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Hate Speeches and Hate Gestures: The New Normal?

A suicide bomber struck a restaurant in the city of Beni in east Congo on Saturday, killing at least five people and himself, Another suicide bomber of the outlawed Tehreek-e-Taliban Pakistan blew himself up in the country’s restive Balochistan province on Sunday, killing at least four security personnel and injuring 20 people, In Ludhiana, Punjab a former police officer is suspected to be responsible for the blast at a court. There seems to be a common trace of extreme and specific determinant in the behavior of the bombers in these entire incidents .This determinant carries enormous hatred and ferocious abhorrence. Similarly hate speeches in the name of religion, party politics, intolerance, racism, and xenophobia are common on social platforms. And hate speech or hate gesture in the garb of prejudices is not democratic at all. Now the question is whether hatred is the only reason pushing these bull –headed people to kill and hate or is it something else? Researches on human behavior conclude that internal conflict, failure, depression, agitation, anger can also trigger the violent nerve in us. In a research conducted by the University of Utah a statement by geographers that “hate is a national phenomenon in America” was not only flustering but was very scary in terms of  a study that focused on the factors fueling hate across space. This ignoble animosity and friction referred to in the study and elsewhere in the society has become all pervasive today and so a matter of immense concern. 

The open-ended question is about the cause of hatred and conflict that is contagiously engulfing us. We know how squabbles turn into conflicts in relationships, we have seen war of words falling out in professions, we come across dissensions going non-negotiable, also interest conflicts transmuting into confrontation and nasty rivalries. This gives rise to another thought provoking question whether this conflict is borne out of internal or external factors? When Arjun asks this question to Lord Krishna in The Bhagvada Gita: 

अथ केन प्रयुक्तोऽयं पापं चरति पूरुष: |
                                अनिच्छन्नपि वार्ष्णेय बलादिव नियोजित: || Chap 3: Verse 36||

(Why is a person impelled to commit sinful acts, even unwillingly, as if by force, O descendent of Vrishni (Krishna)?)

Swami Mukundananda in his commentary explains it thus: We all have a conscience that makes us feel remorseful while committing a sin. The conscience is grounded in the fact that God is the abode of virtue, and as his fragments, we all have an innate attraction for virtue and goodness. The goodness that is the nature of the soul gives rise to the voice of conscience. Thus, we cannot make the excuse that we did not know stealing, swindling, libel, extortion; murder, oppression, and corruption are sinful activities. We intuitively know these deeds to be sinful, and yet we commit such acts, as if some strong force impels to do them. Arjun further wishes to know what that strong force is. The answer is given by Lord Krishna in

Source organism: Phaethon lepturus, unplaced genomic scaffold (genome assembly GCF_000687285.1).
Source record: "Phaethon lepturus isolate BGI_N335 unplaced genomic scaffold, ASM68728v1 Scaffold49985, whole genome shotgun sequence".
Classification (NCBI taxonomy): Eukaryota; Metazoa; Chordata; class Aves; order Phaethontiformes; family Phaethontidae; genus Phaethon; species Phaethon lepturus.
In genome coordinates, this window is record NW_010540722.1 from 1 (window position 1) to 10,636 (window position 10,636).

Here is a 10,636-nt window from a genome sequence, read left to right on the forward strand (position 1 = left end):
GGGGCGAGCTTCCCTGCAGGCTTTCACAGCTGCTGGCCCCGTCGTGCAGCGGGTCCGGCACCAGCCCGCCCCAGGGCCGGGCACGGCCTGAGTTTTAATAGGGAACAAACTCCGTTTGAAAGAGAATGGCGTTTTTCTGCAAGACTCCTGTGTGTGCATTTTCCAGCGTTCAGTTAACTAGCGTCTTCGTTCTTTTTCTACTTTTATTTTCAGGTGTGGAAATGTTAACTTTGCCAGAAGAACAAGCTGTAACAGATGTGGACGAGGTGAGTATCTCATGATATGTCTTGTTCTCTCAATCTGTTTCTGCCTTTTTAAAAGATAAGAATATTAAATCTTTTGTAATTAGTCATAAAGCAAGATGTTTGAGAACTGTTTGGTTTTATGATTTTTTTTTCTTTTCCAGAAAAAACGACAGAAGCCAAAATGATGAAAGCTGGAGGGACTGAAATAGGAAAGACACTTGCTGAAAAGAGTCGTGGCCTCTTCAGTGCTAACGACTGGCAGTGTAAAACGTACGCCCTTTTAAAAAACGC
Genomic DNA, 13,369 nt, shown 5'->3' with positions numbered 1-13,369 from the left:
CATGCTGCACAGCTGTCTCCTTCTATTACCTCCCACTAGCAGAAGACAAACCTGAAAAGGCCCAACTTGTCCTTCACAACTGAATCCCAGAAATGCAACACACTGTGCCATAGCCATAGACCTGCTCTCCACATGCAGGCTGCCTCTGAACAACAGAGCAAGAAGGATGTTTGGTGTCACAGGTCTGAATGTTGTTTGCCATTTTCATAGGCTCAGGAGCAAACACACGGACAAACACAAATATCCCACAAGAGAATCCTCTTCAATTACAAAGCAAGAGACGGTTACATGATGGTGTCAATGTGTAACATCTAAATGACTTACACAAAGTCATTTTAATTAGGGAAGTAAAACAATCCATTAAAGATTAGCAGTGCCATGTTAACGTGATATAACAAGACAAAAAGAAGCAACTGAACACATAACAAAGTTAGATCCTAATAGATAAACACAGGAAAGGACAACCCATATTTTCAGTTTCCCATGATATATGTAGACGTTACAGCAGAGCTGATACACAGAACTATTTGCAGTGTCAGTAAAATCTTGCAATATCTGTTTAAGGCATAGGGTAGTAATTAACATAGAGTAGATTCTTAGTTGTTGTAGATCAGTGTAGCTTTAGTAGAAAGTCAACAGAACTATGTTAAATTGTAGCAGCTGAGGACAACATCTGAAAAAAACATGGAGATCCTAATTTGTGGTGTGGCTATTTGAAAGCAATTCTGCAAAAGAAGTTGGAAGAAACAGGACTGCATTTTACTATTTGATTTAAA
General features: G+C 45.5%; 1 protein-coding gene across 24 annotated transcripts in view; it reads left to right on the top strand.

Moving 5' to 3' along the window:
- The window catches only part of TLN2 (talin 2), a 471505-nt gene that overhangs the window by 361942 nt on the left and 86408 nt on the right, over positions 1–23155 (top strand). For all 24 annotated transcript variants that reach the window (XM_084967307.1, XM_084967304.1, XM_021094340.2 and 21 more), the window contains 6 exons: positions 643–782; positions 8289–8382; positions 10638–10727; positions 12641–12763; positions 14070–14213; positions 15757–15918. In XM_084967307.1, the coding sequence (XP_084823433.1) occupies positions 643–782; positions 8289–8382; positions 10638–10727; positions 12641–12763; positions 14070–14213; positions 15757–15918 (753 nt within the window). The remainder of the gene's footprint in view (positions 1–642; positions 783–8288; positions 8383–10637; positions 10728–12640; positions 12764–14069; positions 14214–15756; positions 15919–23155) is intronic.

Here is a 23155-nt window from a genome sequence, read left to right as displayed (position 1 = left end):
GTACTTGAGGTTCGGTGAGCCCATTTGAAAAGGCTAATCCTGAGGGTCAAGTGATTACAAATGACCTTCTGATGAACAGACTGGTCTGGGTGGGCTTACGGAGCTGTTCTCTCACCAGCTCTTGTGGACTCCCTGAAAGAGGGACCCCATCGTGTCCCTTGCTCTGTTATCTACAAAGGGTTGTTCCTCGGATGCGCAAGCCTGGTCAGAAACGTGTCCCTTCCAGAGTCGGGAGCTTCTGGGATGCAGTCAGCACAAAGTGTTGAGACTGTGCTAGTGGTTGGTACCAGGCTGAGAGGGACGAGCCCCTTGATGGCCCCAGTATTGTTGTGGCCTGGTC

त्रिविधं नरकस्येदं द्वारं नाशनमात्मन: |
                            काम: क्रोधस्तथा लोभस्तस्मादेतत्त्रयं त्यजेत् || Chap 16: Verse 21||

(There are three gates leading to the hell of self-destruction for the soul—lust, anger, and greed. Therefore, all should abandon these three.)

Shree Krishna says that lust transforms into anger and greed. These three are the vices that give rise to sinful acts and thus pave the path of self-destruction. Those desirous of welfare should learn to dread these three and carefully avoid their presence in their own personality.

I remember teaching Hardy’s Elegy Written in a Country Churchyard to my second year students and had a tough time explaining the two phrases ‘ignoble strife’ and ‘sober wishes’:

Far from the madding crowd’s ignoble strife,

Their sober wishes never learned to stray;

Along the cool sequestered vale of life

They kept the noiseless tenor of their way.

How simple and easy a philosophy this is to understand and live a life beyond conflicts, hatred and jealousy. But balancing theory and praxis is a tight spot indeed. It’s not always poverty and ignorance that can keep us away from ambitions and drama; rather it’s about awareness, and knowing the thin line difference between right and wrong, contentment and agitation, noble and ignoble. Similarly jealousy or malice is not necessary to achieve our dreams, because we are all fighting our own battles, our struggles are individual and so is our success. Nothing in this world be it hate, arrogance, malice or dislike can help us accomplish our preferred goals. Instead it’s time we restructure our lives, adapt and adopt love, kindness and compassion as the NEW NORMAL. 

Let’s live and let live …

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    Great thoughts expressed through very impressive language 👍👍

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